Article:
Date of Award
Master of Science (MS)
Geography and Regional Planning
Brian W. Okey, Ph.D.
Joseph W. Bencloski, Ph.D.
Thomas W. Simmons, Ph.D.
This exploratory research investigates trends in Escherichia coli densities in the Allegheny River in Pittsburgh. Bacteria densities were monitored following combined sewer overflows during summer 2011. Using the Colilert-18 E. coli enumeration method, this research contributes to the understanding of contamination characteristics in an urban river as related to spatial and temporal E. coli trends. Sampling was successfully accomplished by conducting a five-point cross-channel transect every 12 hours for 72 hours following precipitation events. Results indicated that contamination resulting from heavy precipitation resulted in water quality impairment for up to 72 hours and E. coli densities greater than one order of magnitude above published health criteria. Light precipitation events resulted in impairment for only 24 hours with E. coli densities marginally above health standards. In both instances, contamination peaked at 12 hours after the end of precipitation. Bacteria concentrations did not decrease linearly - fluctuation occurred for several days following overflows likely caused by upstream contamination and sediment resuspension.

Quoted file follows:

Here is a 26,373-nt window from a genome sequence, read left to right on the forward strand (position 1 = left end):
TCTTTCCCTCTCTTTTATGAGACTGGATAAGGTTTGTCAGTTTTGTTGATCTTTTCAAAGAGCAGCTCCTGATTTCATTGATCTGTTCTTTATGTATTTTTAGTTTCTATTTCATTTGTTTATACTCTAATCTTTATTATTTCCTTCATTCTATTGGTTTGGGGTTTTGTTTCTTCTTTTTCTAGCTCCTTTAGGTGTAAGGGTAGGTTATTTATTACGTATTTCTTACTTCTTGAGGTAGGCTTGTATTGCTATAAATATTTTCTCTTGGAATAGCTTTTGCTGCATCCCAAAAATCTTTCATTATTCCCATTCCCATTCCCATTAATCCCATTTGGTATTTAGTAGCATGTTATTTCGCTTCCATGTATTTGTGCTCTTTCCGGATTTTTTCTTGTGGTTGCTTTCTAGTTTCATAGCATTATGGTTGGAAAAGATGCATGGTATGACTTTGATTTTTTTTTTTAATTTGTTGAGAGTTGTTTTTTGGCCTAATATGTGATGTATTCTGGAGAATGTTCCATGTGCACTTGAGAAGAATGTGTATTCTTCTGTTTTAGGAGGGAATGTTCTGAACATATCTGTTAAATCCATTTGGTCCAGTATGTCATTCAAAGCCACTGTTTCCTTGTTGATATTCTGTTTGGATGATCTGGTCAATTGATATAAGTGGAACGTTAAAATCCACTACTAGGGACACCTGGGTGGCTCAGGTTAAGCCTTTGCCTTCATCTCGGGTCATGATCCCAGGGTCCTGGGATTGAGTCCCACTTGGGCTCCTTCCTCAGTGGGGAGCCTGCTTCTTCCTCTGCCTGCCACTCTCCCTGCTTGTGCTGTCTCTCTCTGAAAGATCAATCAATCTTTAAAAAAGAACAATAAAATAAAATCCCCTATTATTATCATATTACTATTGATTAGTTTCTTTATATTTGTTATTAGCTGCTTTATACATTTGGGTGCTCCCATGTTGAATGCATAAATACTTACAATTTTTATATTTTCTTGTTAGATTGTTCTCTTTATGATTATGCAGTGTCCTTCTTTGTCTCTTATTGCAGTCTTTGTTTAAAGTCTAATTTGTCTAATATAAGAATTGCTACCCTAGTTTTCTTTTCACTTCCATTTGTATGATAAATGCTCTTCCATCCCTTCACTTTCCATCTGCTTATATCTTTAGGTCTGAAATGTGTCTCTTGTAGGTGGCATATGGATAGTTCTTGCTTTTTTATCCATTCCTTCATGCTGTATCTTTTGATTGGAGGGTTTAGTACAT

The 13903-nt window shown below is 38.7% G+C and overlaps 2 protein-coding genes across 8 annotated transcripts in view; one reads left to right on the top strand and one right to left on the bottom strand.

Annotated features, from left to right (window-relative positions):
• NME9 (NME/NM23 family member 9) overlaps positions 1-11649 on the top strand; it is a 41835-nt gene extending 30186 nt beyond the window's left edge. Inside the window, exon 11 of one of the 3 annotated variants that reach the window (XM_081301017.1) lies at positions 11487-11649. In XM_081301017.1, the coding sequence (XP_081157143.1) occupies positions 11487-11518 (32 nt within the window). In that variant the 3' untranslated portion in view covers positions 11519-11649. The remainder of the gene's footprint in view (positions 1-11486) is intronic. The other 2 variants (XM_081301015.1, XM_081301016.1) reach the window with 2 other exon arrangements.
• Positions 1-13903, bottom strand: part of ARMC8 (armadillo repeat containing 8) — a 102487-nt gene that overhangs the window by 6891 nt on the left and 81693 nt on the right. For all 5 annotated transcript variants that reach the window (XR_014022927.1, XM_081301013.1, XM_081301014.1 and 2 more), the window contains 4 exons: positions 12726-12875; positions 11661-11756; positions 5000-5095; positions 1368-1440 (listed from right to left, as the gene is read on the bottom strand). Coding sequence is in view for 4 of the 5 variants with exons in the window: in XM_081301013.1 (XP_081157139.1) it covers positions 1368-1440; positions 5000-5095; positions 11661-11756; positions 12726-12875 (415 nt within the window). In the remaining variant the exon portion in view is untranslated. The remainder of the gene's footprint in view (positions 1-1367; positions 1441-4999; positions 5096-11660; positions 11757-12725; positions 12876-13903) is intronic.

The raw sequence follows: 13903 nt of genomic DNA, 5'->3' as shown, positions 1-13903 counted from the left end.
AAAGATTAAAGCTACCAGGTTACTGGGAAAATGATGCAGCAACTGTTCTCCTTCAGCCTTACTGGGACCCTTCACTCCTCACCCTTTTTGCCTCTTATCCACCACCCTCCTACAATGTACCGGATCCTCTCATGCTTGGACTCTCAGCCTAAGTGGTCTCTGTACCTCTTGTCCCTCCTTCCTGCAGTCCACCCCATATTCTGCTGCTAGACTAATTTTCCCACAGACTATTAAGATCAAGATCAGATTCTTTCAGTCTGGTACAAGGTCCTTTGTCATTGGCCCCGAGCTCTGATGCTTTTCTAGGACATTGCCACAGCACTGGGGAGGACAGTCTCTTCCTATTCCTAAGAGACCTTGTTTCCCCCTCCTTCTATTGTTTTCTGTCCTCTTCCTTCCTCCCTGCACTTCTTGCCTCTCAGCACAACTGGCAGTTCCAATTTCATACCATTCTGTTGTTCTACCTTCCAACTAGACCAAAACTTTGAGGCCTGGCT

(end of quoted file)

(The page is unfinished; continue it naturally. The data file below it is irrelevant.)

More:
Muder, Michael Richard, "Spatial and Temporal Variations of Indicator Bacteria Densities in the Receiving Waters of Combined Sewer Overflows: The Allegheny River in Pittsburgh, Pennsylvania" (2012). Theses and Dissertations (All). 1111.